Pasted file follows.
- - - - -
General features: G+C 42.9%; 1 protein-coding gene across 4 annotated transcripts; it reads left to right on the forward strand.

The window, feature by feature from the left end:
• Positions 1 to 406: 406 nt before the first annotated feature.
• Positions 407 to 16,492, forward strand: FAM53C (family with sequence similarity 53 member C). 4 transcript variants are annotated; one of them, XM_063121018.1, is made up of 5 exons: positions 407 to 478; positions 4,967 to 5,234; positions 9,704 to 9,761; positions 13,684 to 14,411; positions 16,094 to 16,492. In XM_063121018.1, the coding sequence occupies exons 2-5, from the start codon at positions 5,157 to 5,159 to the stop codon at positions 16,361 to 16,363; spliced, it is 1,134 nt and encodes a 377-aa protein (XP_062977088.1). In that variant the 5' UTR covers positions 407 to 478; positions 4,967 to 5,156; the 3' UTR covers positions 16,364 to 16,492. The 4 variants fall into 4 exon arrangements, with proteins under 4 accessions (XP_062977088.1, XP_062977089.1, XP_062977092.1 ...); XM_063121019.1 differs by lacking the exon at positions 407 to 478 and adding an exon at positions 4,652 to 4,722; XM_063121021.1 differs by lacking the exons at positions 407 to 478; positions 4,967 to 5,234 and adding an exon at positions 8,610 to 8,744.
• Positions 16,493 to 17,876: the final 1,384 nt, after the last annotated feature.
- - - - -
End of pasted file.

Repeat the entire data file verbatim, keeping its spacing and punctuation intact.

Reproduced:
General features: G+C 42.9%; 1 protein-coding gene across 4 annotated transcripts; it reads left to right on the forward strand.

The window, feature by feature from the left end:
• Positions 1 to 406: 406 nt before the first annotated feature.
• Positions 407 to 16,492, forward strand: FAM53C (family with sequence similarity 53 member C). 4 transcript variants are annotated; one of them, XM_063121018.1, is made up of 5 exons: positions 407 to 478; positions 4,967 to 5,234; positions 9,704 to 9,761; positions 13,684 to 14,411; positions 16,094 to 16,492. In XM_063121018.1, the coding sequence occupies exons 2-5, from the start codon at positions 5,157 to 5,159 to the stop codon at positions 16,361 to 16,363; spliced, it is 1,134 nt and encodes a 377-aa protein (XP_062977088.1). In that variant the 5' UTR covers positions 407 to 478; positions 4,967 to 5,156; the 3' UTR covers positions 16,364 to 16,492. The 4 variants fall into 4 exon arrangements, with proteins under 4 accessions (XP_062977088.1, XP_062977089.1, XP_062977092.1 ...); XM_063121019.1 differs by lacking the exon at positions 407 to 478 and adding an exon at positions 4,652 to 4,722; XM_063121021.1 differs by lacking the exons at positions 407 to 478; positions 4,967 to 5,234 and adding an exon at positions 8,610 to 8,744.
• Positions 16,493 to 17,876: the final 1,384 nt, after the last annotated feature.